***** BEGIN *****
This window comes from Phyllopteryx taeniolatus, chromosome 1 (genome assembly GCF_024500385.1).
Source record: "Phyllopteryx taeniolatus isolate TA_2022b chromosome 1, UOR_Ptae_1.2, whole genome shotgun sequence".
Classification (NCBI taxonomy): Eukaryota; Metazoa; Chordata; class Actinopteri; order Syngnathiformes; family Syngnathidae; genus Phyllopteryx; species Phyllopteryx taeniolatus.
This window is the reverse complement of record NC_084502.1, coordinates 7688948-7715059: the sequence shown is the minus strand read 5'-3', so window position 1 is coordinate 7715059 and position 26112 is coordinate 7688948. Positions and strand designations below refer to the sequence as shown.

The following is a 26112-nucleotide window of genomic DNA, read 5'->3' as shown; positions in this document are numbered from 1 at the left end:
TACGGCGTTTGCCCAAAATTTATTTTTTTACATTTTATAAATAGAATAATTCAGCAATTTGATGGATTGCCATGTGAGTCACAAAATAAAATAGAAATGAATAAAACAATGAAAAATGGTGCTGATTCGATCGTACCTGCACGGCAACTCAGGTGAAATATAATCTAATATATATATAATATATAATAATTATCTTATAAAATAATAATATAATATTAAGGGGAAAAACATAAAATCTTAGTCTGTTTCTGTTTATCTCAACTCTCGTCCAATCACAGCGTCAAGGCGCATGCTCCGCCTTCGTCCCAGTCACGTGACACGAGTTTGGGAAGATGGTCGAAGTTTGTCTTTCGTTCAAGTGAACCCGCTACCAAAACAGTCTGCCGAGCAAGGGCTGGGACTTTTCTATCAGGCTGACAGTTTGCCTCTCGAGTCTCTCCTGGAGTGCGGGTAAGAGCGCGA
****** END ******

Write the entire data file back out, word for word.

This window comes from Phyllopteryx taeniolatus, chromosome 1 (genome assembly GCF_024500385.1).
Source record: "Phyllopteryx taeniolatus isolate TA_2022b chromosome 1, UOR_Ptae_1.2, whole genome shotgun sequence".
Classification (NCBI taxonomy): Eukaryota; Metazoa; Chordata; class Actinopteri; order Syngnathiformes; family Syngnathidae; genus Phyllopteryx; species Phyllopteryx taeniolatus.
This window is the reverse complement of record NC_084502.1, coordinates 7688948-7715059: the sequence shown is the minus strand read 5'-3', so window position 1 is coordinate 7715059 and position 26112 is coordinate 7688948. Positions and strand designations below refer to the sequence as shown.

The following is a 26112-nucleotide window of genomic DNA, read 5'->3' as shown; positions in this document are numbered from 1 at the left end:
TACGGCGTTTGCCCAAAATTTATTTTTTTACATTTTATAAATAGAATAATTCAGCAATTTGATGGATTGCCATGTGAGTCACAAAATAAAATAGAAATGAATAAAACAATGAAAAATGGTGCTGATTCGATCGTACCTGCACGGCAACTCAGGTGAAATATAATCTAATATATATATAATATATAATAATTATCTTATAAAATAATAATATAATATTAAGGGGAAAAACATAAAATCTTAGTCTGTTTCTGTTTATCTCAACTCTCGTCCAATCACAGCGTCAAGGCGCATGCTCCGCCTTCGTCCCAGTCACGTGACACGAGTTTGGGAAGATGGTCGAAGTTTGTCTTTCGTTCAAGTGAACCCGCTACCAAAACAGTCTGCCGAGCAAGGGCTGGGACTTTTCTATCAGGCTGACAGTTTGCCTCTCGAGTCTCTCCTGGAGTGCGGGTAAGAGCGCGA